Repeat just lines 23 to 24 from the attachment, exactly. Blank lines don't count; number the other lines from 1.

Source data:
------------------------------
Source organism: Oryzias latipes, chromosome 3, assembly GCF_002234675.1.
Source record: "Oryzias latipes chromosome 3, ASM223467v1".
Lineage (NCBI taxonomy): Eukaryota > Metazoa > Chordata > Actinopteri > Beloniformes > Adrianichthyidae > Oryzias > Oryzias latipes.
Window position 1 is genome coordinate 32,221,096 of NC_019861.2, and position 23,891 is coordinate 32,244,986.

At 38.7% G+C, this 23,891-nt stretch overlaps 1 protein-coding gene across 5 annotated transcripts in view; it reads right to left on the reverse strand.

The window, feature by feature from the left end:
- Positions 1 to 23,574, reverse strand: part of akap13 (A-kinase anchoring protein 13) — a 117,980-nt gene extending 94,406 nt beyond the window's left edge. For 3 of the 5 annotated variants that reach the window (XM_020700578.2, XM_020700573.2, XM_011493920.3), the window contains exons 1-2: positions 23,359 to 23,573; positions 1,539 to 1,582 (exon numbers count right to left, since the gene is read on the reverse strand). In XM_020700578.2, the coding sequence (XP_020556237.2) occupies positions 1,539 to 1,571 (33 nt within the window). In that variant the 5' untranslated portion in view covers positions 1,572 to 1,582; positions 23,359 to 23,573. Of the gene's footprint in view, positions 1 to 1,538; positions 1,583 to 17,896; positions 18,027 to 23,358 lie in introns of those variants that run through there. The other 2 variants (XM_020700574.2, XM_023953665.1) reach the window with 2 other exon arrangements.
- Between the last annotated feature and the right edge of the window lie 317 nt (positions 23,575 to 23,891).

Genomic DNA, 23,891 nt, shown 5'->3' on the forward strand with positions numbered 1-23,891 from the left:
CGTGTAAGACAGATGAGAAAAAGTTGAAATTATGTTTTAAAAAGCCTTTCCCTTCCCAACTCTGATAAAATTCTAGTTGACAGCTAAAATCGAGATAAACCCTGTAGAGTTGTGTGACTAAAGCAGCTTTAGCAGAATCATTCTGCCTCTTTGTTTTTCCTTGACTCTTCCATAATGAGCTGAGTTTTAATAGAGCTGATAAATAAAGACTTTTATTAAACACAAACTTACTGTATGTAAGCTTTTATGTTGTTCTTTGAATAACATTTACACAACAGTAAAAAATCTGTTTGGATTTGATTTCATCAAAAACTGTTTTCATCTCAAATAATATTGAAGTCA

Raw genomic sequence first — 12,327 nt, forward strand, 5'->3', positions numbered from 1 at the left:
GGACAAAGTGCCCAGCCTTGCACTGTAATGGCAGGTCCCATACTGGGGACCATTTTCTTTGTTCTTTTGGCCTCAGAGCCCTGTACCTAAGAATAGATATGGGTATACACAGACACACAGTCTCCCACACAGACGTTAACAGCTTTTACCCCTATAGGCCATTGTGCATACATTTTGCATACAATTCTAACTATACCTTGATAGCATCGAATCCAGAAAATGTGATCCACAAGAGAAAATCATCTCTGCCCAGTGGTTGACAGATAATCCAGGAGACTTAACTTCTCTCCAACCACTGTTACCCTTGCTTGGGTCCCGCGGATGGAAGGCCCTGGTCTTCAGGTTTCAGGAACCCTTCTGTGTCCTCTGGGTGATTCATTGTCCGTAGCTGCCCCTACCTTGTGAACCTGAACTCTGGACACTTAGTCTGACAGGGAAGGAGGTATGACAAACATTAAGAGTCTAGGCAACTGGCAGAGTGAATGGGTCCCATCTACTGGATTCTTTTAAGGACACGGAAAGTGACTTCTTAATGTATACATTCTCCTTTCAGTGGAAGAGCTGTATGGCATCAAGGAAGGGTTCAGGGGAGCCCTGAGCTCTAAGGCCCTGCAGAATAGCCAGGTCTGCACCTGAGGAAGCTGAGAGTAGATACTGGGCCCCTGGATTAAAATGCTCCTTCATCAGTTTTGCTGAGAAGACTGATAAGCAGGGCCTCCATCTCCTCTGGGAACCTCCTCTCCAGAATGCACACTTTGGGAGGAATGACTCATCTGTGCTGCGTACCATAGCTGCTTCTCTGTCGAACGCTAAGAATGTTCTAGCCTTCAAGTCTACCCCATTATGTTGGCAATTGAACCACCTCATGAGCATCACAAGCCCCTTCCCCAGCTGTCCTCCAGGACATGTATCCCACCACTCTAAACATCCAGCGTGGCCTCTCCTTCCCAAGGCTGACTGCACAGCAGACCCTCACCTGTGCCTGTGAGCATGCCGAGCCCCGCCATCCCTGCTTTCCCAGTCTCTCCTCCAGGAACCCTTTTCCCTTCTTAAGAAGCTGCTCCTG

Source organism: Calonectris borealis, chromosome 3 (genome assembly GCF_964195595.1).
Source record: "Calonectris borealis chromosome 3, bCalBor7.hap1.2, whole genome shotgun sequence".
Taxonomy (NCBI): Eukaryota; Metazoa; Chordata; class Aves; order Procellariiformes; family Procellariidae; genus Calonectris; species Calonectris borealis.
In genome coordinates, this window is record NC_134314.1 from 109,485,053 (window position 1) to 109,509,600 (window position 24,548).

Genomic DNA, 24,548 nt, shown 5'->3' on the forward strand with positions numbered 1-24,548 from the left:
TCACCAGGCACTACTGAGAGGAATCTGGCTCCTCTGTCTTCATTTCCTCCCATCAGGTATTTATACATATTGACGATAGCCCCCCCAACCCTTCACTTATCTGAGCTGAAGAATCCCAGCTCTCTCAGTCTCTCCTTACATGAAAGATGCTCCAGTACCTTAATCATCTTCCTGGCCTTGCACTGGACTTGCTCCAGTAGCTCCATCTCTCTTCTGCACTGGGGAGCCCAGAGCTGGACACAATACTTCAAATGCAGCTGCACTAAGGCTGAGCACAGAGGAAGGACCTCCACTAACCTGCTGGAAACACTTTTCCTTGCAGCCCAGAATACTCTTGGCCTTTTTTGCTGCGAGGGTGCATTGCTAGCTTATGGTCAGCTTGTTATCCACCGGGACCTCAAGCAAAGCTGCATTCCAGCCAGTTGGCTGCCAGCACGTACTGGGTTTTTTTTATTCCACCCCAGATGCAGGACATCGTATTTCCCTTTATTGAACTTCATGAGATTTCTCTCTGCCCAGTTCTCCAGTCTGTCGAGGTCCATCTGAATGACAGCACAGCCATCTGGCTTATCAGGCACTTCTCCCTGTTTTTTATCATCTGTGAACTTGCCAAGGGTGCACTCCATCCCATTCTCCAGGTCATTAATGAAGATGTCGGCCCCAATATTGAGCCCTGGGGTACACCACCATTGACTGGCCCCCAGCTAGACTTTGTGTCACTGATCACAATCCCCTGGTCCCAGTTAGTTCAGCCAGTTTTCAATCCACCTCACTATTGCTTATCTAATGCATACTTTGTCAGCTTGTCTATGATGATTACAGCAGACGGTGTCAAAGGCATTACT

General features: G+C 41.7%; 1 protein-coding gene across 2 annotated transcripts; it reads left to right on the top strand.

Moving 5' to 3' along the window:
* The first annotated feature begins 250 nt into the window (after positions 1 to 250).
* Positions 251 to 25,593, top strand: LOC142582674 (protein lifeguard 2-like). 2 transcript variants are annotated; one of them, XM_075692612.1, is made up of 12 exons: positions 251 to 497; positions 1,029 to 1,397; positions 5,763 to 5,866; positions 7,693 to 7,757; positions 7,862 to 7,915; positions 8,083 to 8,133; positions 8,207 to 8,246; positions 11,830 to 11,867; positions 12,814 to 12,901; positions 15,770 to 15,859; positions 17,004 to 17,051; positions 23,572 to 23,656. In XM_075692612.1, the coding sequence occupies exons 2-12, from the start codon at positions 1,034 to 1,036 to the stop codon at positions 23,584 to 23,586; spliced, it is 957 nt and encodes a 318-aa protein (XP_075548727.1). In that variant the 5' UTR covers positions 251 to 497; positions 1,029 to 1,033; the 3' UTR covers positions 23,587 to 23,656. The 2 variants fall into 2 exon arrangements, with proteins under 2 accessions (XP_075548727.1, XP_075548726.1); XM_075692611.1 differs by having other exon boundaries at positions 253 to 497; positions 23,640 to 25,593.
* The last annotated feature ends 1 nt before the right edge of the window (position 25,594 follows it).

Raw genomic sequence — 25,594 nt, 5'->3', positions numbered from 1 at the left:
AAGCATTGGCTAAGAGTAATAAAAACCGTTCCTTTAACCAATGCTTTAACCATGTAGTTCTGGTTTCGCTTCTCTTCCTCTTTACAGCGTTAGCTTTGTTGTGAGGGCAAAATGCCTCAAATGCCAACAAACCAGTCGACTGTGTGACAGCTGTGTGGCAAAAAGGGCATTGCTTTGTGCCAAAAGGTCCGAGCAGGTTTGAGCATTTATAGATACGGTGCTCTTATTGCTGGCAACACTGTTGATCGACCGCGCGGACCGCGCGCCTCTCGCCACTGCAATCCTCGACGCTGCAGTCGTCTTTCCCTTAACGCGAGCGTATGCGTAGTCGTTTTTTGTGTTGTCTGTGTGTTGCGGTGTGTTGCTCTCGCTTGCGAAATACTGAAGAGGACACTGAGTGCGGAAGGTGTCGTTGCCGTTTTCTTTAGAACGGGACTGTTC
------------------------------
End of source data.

* The last annotated feature ends 1 nt before the right edge of the window (position 25,594 follows it).

Raw genomic sequence — 25,594 nt, 5'->3', positions numbered from 1 at the left: